Victoria’s personal life was certainly not a boring one. However, it was a source of concern for her family and many of those who worked with and under here as she fought to lead her Empire through the vagaries of the world at that time. As a head of state and ruler of the vast British Empire, we know she survived numerous attempts to assassinate her. We also know that she really came into her own after Albert’s death becoming extremely popular with her public towards the end of her reign. During her 63 years on the throne, Britain experienced tremendous growth in technology, industry and communication. Underground rail systems, bridges, and roads were built everywhere in attempts to unite the country. Judging by the crowds who came out to see her in her later years, it appears she had indeed matured and finally won her battle to take control without Albert’s influence.

Learning about Victoria as a person has made Victoria Day for me just a little more interesting. What started as a day to have a parade and some fireworks, morphing into a time to clean up the yard and plant some flowers to welcome summer has now  brought us time to reflect on the personal journey of a woman with two very distinct sides to her personality during a time of change in matters of morality and economic growth throughout her vast Empire.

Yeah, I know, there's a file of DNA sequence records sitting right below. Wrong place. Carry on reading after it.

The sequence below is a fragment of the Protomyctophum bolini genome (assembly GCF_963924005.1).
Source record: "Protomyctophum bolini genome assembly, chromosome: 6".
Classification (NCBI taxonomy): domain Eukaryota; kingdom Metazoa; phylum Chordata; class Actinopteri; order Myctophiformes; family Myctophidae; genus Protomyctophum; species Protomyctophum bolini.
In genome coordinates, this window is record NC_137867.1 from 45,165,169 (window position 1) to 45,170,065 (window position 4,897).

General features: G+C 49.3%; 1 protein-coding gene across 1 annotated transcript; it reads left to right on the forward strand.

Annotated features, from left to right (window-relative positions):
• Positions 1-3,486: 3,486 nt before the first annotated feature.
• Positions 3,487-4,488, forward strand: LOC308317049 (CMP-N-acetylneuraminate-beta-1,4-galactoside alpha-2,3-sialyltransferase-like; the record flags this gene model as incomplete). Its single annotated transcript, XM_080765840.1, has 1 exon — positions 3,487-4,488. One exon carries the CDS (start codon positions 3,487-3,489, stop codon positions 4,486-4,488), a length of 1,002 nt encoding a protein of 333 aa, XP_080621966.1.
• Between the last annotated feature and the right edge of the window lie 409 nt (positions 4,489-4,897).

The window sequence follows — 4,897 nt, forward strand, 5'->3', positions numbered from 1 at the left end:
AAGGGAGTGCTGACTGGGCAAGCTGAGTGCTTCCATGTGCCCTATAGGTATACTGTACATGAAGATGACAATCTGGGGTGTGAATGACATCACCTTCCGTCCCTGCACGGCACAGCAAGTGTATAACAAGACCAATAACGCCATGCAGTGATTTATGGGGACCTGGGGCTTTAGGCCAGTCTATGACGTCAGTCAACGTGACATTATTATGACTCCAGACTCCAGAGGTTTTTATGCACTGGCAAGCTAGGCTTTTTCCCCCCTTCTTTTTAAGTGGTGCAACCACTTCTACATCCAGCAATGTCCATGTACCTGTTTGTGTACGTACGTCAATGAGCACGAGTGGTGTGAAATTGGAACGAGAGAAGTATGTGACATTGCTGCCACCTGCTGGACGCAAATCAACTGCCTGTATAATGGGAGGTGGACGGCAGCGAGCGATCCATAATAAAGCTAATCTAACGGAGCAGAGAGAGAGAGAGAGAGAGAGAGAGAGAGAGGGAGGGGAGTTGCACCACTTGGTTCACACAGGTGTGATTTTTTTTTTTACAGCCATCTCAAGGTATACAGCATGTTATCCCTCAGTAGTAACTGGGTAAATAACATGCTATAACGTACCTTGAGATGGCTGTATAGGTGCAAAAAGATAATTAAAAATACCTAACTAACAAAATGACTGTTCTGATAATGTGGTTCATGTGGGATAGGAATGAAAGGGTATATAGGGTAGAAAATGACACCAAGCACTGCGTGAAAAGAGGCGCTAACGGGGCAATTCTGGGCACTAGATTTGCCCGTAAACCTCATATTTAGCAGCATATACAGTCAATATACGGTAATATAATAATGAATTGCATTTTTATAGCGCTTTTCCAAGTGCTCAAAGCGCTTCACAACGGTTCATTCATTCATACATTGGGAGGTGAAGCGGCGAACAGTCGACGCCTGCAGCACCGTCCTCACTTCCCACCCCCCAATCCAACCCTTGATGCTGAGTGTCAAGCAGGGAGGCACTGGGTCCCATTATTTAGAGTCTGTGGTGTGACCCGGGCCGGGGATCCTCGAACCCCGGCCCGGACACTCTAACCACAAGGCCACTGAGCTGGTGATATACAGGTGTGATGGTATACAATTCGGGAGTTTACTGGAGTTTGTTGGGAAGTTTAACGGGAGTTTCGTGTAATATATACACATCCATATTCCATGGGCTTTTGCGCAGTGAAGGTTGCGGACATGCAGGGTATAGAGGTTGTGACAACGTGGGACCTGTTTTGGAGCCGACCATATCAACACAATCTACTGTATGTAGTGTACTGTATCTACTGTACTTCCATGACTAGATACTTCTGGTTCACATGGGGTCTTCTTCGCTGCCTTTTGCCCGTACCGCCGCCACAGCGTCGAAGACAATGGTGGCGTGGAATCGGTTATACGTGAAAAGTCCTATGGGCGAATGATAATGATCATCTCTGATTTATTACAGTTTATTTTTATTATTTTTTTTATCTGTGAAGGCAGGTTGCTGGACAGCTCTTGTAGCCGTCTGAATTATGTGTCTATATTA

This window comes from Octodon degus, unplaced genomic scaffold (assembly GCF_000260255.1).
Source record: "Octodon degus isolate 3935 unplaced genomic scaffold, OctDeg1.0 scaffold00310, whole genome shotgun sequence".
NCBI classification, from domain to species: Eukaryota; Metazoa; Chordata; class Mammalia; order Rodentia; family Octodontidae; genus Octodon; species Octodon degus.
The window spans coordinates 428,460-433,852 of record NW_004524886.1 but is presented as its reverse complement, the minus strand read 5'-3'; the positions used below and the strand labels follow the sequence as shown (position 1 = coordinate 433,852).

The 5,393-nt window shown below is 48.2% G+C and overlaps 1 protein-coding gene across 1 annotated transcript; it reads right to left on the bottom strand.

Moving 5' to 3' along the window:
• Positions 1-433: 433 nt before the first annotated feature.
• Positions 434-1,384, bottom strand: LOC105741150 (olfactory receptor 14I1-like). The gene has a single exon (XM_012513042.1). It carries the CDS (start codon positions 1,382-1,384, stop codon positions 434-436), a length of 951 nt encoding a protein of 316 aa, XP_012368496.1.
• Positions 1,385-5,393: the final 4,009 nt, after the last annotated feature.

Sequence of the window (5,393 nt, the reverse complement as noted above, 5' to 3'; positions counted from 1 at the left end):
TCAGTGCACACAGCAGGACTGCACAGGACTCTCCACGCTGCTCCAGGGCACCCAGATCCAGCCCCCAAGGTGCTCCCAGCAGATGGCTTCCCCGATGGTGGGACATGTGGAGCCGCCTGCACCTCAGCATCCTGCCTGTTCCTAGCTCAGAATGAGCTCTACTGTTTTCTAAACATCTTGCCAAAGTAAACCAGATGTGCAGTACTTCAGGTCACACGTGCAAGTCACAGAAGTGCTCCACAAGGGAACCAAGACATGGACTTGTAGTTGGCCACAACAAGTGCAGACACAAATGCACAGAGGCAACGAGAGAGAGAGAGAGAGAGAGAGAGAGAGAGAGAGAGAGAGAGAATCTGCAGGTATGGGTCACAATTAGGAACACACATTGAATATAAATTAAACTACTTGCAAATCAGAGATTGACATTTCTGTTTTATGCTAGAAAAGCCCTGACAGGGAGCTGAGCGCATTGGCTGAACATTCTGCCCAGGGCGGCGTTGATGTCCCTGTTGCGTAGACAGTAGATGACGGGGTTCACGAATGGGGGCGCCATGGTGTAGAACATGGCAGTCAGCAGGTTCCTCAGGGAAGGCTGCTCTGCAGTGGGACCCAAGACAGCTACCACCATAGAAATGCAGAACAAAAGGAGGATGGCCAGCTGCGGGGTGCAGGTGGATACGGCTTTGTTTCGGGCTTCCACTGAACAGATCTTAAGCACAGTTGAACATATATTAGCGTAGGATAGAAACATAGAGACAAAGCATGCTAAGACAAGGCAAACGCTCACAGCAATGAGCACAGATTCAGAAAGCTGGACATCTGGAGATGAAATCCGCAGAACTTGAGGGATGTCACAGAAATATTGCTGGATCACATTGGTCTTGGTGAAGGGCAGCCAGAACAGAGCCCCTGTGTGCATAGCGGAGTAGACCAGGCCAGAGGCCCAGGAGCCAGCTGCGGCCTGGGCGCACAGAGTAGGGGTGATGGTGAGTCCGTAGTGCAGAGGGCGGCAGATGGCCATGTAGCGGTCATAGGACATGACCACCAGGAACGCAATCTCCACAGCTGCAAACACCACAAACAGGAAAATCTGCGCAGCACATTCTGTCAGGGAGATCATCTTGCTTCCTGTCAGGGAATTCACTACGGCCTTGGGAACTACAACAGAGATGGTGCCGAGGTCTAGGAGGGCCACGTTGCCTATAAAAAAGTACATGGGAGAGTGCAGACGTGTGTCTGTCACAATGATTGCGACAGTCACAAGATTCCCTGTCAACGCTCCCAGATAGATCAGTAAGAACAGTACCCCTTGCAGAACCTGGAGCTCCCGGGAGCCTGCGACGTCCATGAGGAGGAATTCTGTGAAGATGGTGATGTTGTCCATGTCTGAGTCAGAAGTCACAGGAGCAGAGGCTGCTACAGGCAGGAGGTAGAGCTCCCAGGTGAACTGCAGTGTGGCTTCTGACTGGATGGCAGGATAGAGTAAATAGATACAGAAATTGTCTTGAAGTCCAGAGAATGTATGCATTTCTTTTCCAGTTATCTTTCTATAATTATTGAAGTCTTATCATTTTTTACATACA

For my Victoria Day Weekend this year, I had the opportunity to do something different: I was asked to be a greeter for the guests who attended a Victorian Tea and Talk at the Lower Granville Hall. Under the capable leadership of Medea and Alan Holtz, new comers to the community of Port Royal, and some hard-working ladies with much experience in holding dinners and teas to raise funds for their hall, this successful tea did a great job of commemorating the Queen’s birthday. What better way to raise some much-needed money for our hall and the Annapolis Heritage Society who will be using our donation to help fix and paint the exteriors of two light houses: the one in Port Royal and the other in Victoria Beach.

Medea and Alan Holtz

Every effort was made to treat all those who attended this fundraiser an authentic Victorian Tea. Not only did the servers don Victorian dresses, headgear, and gloves, but had to walk carefully to avoid tripping on their long skirts. These little touches along with soft parlour music lent an atmosphere of calm and gentility much appreciated by the guests causing some to linger longer than planned.

Susan MacGregor

Me, the Greeter